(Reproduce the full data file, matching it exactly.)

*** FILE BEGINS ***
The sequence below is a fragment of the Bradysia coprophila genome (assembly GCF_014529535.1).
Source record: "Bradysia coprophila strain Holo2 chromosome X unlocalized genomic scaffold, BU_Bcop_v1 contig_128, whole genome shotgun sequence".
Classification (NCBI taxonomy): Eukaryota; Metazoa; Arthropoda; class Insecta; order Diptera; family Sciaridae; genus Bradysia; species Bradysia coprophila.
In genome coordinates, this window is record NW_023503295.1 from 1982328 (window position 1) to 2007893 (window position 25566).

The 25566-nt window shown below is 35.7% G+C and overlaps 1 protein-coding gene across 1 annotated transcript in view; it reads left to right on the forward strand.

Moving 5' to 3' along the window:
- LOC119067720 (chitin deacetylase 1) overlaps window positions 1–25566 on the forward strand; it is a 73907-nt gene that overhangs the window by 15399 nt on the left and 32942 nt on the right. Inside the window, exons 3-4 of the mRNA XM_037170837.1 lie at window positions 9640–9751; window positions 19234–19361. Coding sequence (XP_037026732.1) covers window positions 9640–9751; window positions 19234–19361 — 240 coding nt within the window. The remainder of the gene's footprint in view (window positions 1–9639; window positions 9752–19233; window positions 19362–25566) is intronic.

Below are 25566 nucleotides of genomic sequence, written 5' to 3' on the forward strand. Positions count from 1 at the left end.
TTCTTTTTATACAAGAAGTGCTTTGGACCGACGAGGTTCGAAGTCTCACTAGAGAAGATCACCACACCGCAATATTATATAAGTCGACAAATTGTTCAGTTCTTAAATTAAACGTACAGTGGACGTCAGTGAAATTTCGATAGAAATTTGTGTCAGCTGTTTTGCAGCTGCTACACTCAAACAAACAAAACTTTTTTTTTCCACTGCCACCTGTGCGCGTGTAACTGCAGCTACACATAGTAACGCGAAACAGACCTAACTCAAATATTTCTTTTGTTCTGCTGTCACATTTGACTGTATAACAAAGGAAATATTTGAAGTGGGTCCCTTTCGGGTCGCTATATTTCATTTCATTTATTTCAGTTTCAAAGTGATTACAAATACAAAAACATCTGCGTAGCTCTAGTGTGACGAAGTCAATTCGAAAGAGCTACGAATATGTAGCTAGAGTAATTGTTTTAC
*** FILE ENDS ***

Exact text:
The sequence below is a fragment of the Bradysia coprophila genome (assembly GCF_014529535.1).
Source record: "Bradysia coprophila strain Holo2 chromosome X unlocalized genomic scaffold, BU_Bcop_v1 contig_128, whole genome shotgun sequence".
Classification (NCBI taxonomy): Eukaryota; Metazoa; Arthropoda; class Insecta; order Diptera; family Sciaridae; genus Bradysia; species Bradysia coprophila.
In genome coordinates, this window is record NW_023503295.1 from 1982328 (window position 1) to 2007893 (window position 25566).

The 25566-nt window shown below is 35.7% G+C and overlaps 1 protein-coding gene across 1 annotated transcript in view; it reads left to right on the forward strand.

Moving 5' to 3' along the window:
- LOC119067720 (chitin deacetylase 1) overlaps window positions 1–25566 on the forward strand; it is a 73907-nt gene that overhangs the window by 15399 nt on the left and 32942 nt on the right. Inside the window, exons 3-4 of the mRNA XM_037170837.1 lie at window positions 9640–9751; window positions 19234–19361. Coding sequence (XP_037026732.1) covers window positions 9640–9751; window positions 19234–19361 — 240 coding nt within the window. The remainder of the gene's footprint in view (window positions 1–9639; window positions 9752–19233; window positions 19362–25566) is intronic.

Below are 25566 nucleotides of genomic sequence, written 5' to 3' on the forward strand. Positions count from 1 at the left end.
TTCTTTTTATACAAGAAGTGCTTTGGACCGACGAGGTTCGAAGTCTCACTAGAGAAGATCACCACACCGCAATATTATATAAGTCGACAAATTGTTCAGTTCTTAAATTAAACGTACAGTGGACGTCAGTGAAATTTCGATAGAAATTTGTGTCAGCTGTTTTGCAGCTGCTACACTCAAACAAACAAAACTTTTTTTTTCCACTGCCACCTGTGCGCGTGTAACTGCAGCTACACATAGTAACGCGAAACAGACCTAACTCAAATATTTCTTTTGTTCTGCTGTCACATTTGACTGTATAACAAAGGAAATATTTGAAGTGGGTCCCTTTCGGGTCGCTATATTTCATTTCATTTATTTCAGTTTCAAAGTGATTACAAATACAAAAACATCTGCGTAGCTCTAGTGTGACGAAGTCAATTCGAAAGAGCTACGAATATGTAGCTAGAGTAATTGTTTTAC